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March 18, 2020

3 Key Enablers for Better Underwriting

Summary:

While the insurance industry is a late adopter, carriers and insurtechs can take advantage of a market that is ripe for change.

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Within the commercial property and casualty sector, there has been a lot of attention on the underwriting process, which is inherently manual and time-consuming. Carriers and insurtechs are primarily trying to accomplish two things: make it easier for the end user to buy insurance and improve the accuracy and efficiency of underwriting.

These two goals complement each other. By tapping into third-party data sources, carriers can get more accurate information. Carriers also increase ease of doing business, for both underwriters and customers.

To date, carriers have leveraged in-house tools and partnered with technology providers to gain information for underwriting. Property sensors, public records, telematics and drones are just a few of the sources underwriters are using to access risk. But to stay competitive against other carriers and to continue to cut down on the number of questions that will need to be answered by the applicant, carriers need to continue to innovate.

See also: Winning in Small Commercial Lines  

An Accenture report centered on the rise of insurtech found that 86% of insurers believe innovation must happen faster. So, what can carriers do to boost their underwriting game?

  1. Start with areas that are aligned with strategic objectives: Insurance carriers need to think more strategically about innovation. Areas of investment in innovation need to tie directly to where you want to grow or improve from a business perspective. It is easier to gain internal buy-in and traction on topics that everybody already agrees need the most attention.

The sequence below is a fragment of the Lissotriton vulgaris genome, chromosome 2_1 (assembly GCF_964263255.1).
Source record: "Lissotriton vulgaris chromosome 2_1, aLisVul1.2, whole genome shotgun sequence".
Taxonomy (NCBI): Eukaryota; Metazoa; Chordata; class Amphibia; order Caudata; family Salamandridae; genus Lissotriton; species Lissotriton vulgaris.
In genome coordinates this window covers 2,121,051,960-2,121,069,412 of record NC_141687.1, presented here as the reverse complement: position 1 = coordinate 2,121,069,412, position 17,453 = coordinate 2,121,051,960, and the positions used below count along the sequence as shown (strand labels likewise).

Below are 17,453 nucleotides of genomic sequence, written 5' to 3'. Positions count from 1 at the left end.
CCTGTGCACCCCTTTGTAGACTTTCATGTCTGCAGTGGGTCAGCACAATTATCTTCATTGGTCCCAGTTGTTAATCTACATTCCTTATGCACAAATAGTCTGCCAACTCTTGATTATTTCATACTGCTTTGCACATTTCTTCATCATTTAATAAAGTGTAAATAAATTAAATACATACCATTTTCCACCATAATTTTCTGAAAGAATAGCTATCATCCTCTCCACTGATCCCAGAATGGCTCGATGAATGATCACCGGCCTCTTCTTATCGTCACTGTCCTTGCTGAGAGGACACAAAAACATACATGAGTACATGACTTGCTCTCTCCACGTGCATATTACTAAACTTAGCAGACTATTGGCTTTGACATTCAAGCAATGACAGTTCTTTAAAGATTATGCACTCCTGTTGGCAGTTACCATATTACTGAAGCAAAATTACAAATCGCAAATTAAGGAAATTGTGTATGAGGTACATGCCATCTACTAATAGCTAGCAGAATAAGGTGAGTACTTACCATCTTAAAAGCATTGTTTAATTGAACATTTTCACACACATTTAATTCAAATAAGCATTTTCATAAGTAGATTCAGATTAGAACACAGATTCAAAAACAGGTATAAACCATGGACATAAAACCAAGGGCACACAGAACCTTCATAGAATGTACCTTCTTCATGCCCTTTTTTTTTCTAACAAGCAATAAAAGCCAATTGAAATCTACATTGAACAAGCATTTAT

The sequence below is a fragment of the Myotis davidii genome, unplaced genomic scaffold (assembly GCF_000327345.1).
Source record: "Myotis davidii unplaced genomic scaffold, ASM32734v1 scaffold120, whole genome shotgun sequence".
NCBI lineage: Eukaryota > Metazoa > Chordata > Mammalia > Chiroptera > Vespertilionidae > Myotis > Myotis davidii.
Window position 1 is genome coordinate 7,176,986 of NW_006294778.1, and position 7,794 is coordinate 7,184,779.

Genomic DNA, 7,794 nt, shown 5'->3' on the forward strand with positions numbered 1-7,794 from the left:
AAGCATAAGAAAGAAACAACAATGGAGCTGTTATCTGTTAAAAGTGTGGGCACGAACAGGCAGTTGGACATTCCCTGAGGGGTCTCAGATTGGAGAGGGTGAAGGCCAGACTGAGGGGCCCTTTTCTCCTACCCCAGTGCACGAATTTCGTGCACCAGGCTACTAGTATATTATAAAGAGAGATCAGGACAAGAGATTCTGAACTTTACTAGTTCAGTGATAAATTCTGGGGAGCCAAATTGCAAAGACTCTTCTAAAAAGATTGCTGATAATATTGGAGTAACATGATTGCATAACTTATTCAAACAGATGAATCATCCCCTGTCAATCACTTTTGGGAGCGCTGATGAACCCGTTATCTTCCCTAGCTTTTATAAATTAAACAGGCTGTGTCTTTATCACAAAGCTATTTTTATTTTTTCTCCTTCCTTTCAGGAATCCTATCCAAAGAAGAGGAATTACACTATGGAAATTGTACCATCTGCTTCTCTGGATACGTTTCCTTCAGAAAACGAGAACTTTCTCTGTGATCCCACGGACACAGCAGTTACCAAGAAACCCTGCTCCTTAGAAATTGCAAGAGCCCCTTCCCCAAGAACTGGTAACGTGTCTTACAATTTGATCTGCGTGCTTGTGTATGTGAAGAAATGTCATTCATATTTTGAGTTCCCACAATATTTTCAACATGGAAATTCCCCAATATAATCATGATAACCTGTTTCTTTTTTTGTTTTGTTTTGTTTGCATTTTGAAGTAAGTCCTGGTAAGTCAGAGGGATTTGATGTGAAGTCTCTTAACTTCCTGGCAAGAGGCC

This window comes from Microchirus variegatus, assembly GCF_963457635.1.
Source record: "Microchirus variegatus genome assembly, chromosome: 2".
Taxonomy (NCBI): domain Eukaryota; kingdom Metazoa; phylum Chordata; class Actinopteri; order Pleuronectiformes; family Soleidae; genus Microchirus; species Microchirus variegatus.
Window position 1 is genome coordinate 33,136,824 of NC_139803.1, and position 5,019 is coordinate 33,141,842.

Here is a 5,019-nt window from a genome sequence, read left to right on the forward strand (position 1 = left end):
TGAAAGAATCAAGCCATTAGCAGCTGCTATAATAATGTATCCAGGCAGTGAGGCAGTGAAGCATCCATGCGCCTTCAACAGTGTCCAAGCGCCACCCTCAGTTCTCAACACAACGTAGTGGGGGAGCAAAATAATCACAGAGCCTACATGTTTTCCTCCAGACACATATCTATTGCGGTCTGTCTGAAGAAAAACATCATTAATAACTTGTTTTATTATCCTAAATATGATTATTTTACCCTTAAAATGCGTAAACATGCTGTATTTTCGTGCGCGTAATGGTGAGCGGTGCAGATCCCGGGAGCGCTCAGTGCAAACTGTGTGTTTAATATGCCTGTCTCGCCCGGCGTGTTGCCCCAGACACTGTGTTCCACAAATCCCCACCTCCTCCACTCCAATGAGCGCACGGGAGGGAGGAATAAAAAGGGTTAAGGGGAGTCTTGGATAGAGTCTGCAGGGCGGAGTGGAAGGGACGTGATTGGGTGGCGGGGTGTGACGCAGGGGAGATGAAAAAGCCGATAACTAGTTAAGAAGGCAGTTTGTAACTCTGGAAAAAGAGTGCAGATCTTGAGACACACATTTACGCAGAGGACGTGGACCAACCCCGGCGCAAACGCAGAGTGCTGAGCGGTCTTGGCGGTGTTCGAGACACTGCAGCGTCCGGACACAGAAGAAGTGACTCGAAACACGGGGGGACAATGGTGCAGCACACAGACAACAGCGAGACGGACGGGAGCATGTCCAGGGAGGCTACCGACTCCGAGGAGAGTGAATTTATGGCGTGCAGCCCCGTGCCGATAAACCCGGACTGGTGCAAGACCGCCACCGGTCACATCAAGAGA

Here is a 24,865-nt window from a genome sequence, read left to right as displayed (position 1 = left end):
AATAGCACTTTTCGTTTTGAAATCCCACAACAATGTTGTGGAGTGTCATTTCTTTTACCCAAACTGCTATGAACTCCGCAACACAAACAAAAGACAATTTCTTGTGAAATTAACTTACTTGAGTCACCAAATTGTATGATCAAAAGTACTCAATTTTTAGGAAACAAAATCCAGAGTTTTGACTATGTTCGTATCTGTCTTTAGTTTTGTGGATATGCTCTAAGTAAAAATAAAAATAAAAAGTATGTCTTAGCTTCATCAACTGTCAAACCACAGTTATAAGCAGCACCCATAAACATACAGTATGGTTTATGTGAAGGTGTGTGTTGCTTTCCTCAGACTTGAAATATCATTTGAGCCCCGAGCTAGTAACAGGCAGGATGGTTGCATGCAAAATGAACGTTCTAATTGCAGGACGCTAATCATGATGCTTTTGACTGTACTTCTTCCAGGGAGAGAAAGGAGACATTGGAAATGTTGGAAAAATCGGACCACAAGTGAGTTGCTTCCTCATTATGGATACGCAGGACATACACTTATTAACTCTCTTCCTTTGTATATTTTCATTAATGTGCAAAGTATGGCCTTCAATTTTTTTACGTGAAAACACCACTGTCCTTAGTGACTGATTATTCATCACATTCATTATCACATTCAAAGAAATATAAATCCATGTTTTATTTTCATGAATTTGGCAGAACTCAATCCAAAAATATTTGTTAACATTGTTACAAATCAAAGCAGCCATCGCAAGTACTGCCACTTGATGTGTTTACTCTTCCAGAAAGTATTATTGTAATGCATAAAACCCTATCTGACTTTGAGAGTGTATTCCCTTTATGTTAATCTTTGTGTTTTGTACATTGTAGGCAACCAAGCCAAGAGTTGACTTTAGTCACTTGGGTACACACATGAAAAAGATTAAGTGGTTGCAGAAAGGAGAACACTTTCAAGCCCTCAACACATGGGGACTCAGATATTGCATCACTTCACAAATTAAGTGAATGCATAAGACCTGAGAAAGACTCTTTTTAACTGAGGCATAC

2. Understand operational readiness for prioritized uses: Before any investment takes place, business leaders must understand what it would take to put an idea into production. In many cases, a clear path to test a new capability is identified–e.g.. limited proof of concept (POC)–but the actual requirements, timeline and costs (rough order of magnitude) in a production scenario are not analyzed or understood. Early focus on the desired end state can set the proper vision and avoid stalls and misdirection later on. 
  3. Make it easy to collaborate. The thing that insurance carriers that have strong innovation programs have in common is that they are not afraid to collaborate with insurtech partners. Today’s insurtechs are building niche businesses that can be tapped to enhance specific parts of the insurance value chain, often far faster than a carrier’s internal capabilities could allow on their own. Leading-edge carriers are collaborative and oriented toward feedback. The approach by insurtechs creates a healthy ecosystem and promotes effective product development.  

Once a carrier implements new technologies in the underwriting process, the organization should ensure that it is measuring the improvements in accuracy and efficiency. One way is to look at the organization’s overall profitability. Another is to look at team productivity–if measures have been put in place to boost efficiency and accuracy, the same underwriting team should be able to quote more policies than before, and more quotes should be “bindable.”

Agents will find it easier to do business with carriers that operate more efficiently and effectively.

While the insurance industry has fallen into the late adopter category, carriers and insurtechs have the opportunity to take advantage of a market that is ripe for change. 

See also: The New IoT Wave: Small Commercial  

DataCubes focuses on powering commercial underwriting using decision science. The organization was built on the idea that there is a more productive way to underwrite.

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About the Author

Harish Neelamana is co-founder and president at DataCubes. He is the creator and original architect of the d3 CORE decision science platform, which has enabled carriers to rapidly adopt new distribution models and enhance digital customer experiences.

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